So take a morning walk, eat breakfast next to a large, east-facing window bathed in bright morning light, or quit the gym and instead exercise outside. If it’s cold or wet, remember there is no such thing as bad weather — just the wrong clothes.


Humans have evolved to synchronise sleep with when it’s dark outside.

The problem is that those same light-sensitive cells in the back of the eye also respond to artificial light, such as that from electric bulbs and screens.

Being exposed to bright light at night has significant effects.

First, it delays the timing of our master body clock and suppresses melatonin, the hormone released at night that helps trigger sleep.

This means we feel tired later and fall asleep later — and, as we still have to get up for work the next morning, we get less sleep overall.

As our body clocks have been pushed later, it also means our body’s natural daily low point in mood and alertness, which is biologically programmed to occur before dawn when we’re asleep, occurs when we’re awake instead.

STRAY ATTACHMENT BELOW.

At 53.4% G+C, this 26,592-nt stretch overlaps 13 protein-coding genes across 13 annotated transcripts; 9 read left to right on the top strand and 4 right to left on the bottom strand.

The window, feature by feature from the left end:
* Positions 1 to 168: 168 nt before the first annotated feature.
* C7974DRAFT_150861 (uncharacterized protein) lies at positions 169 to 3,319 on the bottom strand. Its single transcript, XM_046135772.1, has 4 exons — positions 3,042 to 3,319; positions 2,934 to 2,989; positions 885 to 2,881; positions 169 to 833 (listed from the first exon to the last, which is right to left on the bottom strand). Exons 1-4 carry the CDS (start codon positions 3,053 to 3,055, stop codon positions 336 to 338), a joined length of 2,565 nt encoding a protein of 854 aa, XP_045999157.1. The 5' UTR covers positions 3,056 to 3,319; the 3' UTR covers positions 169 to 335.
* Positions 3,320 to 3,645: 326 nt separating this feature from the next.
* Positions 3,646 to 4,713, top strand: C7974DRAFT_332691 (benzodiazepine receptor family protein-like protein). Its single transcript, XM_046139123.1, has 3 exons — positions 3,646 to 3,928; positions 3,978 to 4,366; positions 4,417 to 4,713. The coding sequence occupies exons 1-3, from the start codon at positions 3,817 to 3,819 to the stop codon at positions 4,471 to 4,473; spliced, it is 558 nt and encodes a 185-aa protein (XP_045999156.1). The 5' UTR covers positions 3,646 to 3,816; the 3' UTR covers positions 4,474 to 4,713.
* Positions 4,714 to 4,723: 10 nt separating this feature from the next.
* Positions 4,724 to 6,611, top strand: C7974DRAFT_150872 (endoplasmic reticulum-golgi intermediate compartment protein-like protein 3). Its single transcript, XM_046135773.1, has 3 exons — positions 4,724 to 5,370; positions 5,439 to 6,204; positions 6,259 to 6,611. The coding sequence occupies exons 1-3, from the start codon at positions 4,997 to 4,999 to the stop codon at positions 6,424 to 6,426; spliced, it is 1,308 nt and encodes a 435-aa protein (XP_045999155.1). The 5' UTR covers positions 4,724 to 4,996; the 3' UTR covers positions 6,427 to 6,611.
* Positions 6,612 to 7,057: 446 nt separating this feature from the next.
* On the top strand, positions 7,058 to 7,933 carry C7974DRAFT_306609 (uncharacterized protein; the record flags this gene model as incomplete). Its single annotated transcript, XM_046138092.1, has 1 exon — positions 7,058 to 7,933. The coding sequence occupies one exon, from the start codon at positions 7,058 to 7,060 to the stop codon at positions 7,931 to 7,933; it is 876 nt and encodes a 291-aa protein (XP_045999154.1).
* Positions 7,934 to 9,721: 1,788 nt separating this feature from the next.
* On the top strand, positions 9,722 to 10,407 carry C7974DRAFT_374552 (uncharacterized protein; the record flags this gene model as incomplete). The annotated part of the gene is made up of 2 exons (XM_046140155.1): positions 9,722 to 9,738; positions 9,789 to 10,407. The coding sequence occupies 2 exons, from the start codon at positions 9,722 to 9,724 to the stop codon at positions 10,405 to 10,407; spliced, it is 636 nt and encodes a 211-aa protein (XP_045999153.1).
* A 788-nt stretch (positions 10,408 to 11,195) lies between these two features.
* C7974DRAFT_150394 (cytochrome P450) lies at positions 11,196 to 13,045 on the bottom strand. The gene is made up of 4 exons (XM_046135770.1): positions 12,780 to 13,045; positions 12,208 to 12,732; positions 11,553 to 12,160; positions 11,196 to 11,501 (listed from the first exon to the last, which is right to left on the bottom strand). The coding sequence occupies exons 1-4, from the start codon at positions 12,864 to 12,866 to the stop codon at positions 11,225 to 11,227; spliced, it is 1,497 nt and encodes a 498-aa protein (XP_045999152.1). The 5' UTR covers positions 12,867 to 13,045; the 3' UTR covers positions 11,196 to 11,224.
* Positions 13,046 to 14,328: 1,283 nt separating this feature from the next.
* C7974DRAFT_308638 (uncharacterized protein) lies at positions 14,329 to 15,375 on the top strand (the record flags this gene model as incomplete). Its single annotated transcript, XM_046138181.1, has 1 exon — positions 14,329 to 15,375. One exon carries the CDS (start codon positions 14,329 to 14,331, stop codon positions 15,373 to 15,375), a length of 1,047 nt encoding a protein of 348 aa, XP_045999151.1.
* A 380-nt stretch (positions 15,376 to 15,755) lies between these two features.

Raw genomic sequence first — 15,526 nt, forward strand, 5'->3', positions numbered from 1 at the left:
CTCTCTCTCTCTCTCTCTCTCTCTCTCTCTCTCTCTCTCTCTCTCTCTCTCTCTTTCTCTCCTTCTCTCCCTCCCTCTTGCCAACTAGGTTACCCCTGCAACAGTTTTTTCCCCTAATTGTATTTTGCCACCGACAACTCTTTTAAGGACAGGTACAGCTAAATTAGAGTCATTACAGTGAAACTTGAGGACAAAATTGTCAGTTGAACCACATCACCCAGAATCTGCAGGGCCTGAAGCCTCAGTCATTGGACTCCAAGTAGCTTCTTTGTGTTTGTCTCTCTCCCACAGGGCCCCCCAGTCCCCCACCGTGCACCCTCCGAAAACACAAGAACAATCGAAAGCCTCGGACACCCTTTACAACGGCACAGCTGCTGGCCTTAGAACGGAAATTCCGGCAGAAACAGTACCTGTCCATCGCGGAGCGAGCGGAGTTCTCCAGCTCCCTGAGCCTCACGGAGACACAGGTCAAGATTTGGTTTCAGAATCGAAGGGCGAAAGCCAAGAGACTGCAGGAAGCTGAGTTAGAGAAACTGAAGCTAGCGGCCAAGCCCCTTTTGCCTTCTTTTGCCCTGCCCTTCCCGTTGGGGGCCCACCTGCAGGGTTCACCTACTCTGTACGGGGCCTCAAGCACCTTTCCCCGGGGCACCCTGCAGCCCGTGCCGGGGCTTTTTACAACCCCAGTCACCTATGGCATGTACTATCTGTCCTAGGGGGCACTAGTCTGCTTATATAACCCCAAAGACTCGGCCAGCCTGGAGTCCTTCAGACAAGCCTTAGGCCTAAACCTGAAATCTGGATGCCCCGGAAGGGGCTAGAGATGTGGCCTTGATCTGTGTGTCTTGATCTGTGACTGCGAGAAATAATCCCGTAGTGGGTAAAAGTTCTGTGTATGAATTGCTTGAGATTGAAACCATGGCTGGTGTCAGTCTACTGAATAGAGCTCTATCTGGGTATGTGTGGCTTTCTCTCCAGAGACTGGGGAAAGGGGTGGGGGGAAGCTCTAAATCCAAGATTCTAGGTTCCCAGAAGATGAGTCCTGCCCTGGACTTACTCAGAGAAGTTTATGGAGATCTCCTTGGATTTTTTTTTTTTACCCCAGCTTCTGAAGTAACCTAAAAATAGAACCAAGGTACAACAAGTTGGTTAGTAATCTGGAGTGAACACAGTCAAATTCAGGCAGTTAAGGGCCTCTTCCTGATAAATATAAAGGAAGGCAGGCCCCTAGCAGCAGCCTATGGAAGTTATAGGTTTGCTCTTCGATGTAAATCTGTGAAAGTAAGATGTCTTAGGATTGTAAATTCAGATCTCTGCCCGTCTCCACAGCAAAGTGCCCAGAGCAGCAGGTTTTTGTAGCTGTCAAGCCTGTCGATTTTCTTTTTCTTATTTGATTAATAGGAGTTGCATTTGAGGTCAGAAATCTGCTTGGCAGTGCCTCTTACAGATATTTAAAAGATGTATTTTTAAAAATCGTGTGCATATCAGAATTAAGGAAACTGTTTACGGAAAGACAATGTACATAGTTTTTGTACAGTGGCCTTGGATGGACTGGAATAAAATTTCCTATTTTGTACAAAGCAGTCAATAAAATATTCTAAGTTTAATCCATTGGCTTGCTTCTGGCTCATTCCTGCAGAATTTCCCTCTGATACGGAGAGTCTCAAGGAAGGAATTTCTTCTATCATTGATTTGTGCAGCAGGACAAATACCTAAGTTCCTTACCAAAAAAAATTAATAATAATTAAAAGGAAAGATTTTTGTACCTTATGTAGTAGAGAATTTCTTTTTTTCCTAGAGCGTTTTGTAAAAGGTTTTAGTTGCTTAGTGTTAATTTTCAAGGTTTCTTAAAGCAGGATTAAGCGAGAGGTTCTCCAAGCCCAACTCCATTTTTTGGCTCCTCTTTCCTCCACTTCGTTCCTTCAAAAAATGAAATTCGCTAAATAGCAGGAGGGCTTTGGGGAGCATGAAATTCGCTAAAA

Is this why you sleep so badly?

It’s not just indoor light that causes problems. A 2016 study found that people living in areas with elevated levels of light pollution — from LED street lights — tend to go to bed and wake up later than those living in darker areas.

They also sleep less, feel more tired during the day and are less satisfied with the quality of their slumber.

Bright light also has a direct effect on alertness — it’s like drinking several cups of coffee.

When we’re exposed to it at night, our heart rate and core body temperature increase. Usually, these are at their lowest during the night.

It is thought to affect other important processes that occur at night, too, such as muscle repair and skin regeneration.

Also, because we are more active in the evenings, we often eat our largest meal of the day when we are physiologically least prepared to deal with it. Food can also shift the timing of some of our internal clocks — and, as a result of all this, our bodies become confused and no longer work as efficiently.